7. Place on baking sheet and sprinkle with sea salt.

8. Bake for about 40 minutes to an hour, until the beets are crispy on the edges and tender in the middle; I recommend checking on them after 30 minutes.

9. Serve hot. You can also caramelize onions and carrot and other root vegetables this way.

- Adapted by Jennifer Foster for Greensgrow

Per serving: 94 calories; 2 grams protein; 13 grams carbohydrates; 7 grams sugar; 4 grams fat; no cholesterol; 142 milligrams sodium; 2 grams dietary fiber.


Baby Spinach Salad With Chevre, Poached Egg, and Grapefruit Dressing

Makes 1 serving

1 egg (local and free range preferred)

2 ounces organic baby spinach (I used 1/3 of a bag, but a serving of spinach is one cup, so you can use that as a measurement also)

1 ruby red grapefruit

Drizzle of olive oil (may need more or less, depending on what you like)

2 ounces chevre (goat cheese)

Sea salt, to taste

1. Poach or soft-boil egg.

2. Rinse and dry spinach.

3. Cut grapefruit in half and juice half, reserving other half for on the salad.

4. Mix grapefruit juice with drizzle of olive oil and whisk together.

5. Put spinach in serving dish and pour dressing over the spinach; toss to coat.

6. Add chevre and egg on top of spinach and sprinkle with sea salt.

7. Serve other half of grapefruit on the side.

- Adapted by Jennifer Foster for Greensgrow

Note: You can also mix in arugula, pea shoots, micro greens, roasted beets, carrots, and other vegetables to this salad. For a larger salad, juice the whole grapefruit for the dressing instead of serving it on the side.

Per serving: 413 calories; 25 grams protein; 14 grams carbohydrates; 11 grams sugar; 30 grams fat; 223 milligrams cholesterol; 450 milligrams sodium; 3 grams dietary fiber.


Roasted Asparagus and Tomatoes With Garlic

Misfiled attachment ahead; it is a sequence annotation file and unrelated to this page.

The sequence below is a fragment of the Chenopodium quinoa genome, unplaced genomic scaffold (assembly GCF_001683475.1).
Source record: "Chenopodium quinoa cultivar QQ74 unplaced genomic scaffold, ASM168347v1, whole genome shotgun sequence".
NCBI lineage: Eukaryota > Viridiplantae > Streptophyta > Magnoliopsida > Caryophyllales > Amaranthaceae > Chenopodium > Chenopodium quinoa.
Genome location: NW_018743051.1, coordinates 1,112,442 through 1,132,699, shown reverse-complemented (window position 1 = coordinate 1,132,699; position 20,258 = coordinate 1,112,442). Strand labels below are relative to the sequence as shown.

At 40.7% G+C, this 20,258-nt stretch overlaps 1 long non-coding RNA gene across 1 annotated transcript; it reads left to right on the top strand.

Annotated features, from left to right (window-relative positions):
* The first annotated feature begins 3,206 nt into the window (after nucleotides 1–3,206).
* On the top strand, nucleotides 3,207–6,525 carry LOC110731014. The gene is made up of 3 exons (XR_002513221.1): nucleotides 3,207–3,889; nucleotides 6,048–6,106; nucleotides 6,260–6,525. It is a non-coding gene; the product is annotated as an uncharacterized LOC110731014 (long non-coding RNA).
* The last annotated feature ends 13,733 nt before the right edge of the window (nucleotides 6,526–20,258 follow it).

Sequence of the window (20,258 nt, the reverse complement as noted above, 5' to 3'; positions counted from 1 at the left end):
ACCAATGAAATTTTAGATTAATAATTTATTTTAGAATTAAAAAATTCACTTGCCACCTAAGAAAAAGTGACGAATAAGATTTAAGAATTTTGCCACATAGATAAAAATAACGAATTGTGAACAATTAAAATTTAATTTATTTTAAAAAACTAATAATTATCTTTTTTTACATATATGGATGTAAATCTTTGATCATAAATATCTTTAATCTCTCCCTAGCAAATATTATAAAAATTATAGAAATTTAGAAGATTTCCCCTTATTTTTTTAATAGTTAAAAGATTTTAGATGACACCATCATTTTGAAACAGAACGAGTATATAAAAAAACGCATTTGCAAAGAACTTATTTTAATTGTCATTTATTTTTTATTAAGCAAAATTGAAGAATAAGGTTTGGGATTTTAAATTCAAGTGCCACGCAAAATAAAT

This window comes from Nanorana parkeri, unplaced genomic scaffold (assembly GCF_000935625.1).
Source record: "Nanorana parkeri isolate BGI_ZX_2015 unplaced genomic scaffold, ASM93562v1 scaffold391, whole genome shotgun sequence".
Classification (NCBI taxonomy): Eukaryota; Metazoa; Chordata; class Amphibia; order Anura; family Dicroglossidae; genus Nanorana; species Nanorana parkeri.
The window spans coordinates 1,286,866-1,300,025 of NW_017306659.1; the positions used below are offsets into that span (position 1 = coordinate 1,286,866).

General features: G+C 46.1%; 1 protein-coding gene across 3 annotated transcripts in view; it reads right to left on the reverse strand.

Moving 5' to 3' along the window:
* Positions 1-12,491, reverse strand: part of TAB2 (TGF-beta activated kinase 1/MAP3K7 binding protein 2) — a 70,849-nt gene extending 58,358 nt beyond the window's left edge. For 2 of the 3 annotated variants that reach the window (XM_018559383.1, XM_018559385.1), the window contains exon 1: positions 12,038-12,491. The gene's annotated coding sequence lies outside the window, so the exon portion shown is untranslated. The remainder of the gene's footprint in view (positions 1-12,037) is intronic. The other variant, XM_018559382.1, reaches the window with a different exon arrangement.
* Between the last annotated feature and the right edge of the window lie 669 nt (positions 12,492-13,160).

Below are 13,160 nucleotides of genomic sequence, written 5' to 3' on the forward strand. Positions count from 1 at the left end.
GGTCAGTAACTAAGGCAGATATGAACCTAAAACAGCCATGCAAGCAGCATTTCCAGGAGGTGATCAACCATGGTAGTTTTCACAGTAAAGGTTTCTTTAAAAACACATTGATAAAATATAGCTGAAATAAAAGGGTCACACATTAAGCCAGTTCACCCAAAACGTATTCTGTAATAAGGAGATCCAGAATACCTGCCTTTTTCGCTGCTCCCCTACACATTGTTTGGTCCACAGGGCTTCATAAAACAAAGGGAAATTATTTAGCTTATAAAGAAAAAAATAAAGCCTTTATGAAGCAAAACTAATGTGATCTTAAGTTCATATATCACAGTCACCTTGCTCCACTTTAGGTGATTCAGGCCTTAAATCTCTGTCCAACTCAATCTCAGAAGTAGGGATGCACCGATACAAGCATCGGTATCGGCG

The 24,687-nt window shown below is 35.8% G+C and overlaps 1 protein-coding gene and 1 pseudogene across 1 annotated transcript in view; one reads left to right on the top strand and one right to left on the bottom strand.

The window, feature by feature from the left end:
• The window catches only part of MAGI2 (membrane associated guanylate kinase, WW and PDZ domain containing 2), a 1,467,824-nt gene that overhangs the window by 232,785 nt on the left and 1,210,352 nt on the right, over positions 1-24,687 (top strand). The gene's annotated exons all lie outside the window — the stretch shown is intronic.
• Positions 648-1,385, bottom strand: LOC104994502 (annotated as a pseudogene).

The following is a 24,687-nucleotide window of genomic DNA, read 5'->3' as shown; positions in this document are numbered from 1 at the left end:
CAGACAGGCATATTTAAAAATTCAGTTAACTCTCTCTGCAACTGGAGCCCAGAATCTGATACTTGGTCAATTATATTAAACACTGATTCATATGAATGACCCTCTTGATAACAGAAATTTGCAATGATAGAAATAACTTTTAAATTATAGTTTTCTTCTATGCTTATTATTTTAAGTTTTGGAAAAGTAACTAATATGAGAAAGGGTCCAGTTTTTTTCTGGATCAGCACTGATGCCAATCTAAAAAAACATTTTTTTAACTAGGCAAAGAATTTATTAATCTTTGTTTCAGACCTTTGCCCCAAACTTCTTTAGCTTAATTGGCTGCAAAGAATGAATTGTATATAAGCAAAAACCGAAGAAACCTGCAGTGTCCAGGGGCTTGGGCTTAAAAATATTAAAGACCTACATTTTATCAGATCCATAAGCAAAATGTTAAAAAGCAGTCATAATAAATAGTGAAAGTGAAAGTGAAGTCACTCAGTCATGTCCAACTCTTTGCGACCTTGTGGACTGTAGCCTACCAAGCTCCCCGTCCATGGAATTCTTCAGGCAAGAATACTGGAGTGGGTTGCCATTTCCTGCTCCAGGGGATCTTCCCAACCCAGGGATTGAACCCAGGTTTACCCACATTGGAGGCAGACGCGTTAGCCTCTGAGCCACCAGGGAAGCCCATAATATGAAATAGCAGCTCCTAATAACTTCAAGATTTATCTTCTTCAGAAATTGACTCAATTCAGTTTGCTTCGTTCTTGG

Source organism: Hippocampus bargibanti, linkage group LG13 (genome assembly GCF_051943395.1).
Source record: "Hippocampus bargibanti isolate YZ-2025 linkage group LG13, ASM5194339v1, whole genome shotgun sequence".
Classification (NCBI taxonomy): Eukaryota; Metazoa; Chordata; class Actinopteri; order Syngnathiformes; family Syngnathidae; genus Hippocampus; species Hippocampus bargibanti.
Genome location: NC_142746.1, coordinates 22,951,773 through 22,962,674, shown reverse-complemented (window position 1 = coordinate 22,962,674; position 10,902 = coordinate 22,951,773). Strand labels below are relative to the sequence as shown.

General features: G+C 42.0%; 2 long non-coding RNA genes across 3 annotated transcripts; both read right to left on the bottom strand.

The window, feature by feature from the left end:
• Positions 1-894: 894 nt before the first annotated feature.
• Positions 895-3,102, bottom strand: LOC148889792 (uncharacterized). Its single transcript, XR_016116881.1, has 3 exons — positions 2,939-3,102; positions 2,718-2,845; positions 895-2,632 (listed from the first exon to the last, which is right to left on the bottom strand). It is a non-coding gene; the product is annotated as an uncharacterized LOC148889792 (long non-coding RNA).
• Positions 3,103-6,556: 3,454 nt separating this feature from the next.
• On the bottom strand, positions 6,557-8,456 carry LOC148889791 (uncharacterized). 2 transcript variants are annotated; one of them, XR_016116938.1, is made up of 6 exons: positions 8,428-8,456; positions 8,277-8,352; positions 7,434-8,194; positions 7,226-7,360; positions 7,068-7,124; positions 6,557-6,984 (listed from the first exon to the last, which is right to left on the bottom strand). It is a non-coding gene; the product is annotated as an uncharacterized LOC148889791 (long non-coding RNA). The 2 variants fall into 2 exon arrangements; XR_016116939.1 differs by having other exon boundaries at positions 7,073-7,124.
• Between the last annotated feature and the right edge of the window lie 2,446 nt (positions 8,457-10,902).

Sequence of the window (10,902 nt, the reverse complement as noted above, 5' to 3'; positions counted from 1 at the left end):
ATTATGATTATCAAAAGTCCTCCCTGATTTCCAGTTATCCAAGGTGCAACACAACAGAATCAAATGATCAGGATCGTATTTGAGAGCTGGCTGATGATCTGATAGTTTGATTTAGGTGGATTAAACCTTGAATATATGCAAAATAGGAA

Makes 4 side-dish servings

1 pound of asparagus (thinner is better)

1 pint of cherry tomatoes (smaller than a quarter)

6 or more cloves of garlic, to taste

2 tablespoons olive oil (may need more or less, depending on size of the veggies)

Sea salt, to taste

Juice of half a lemon (optional)

1. Preheat oven to 400 degrees.

2. Rinse the asparagus and cherry tomatoes in cold water.

3. Remove the tough ends from the asparagus (these should go in your compost if you aren't going to save them to make vegetable stock later).

4. Cut the asparagus into 4-inch pieces.

5. Peel and crush the garlic, leaving the cloves mostly whole.

6. Put asparagus, tomatoes, and garlic in a large bowl and add olive oil; toss to coat.

7. Place on a baking sheet in a single layer.

8. Sprinkle sea salt on top of vegetables.

9. Roast about 20 minutes or until the asparagus is tender.

10. If desired, squeeze fresh lemon juice on top.

- Adapted by Jennifer Foster for Greensgrow

Per serving: 103 calories; 4 grams protein; 9 grams carbohydrates; 4 grams sugar; 7 grams fat; no cholesterol; 65 milligrams sodium; 3 grams dietary fiber.


vsmith@phillynews.com

215-854-5720

facebook.com/InqGardening

@inkygardener

www.inquirer.com/kisstheearth.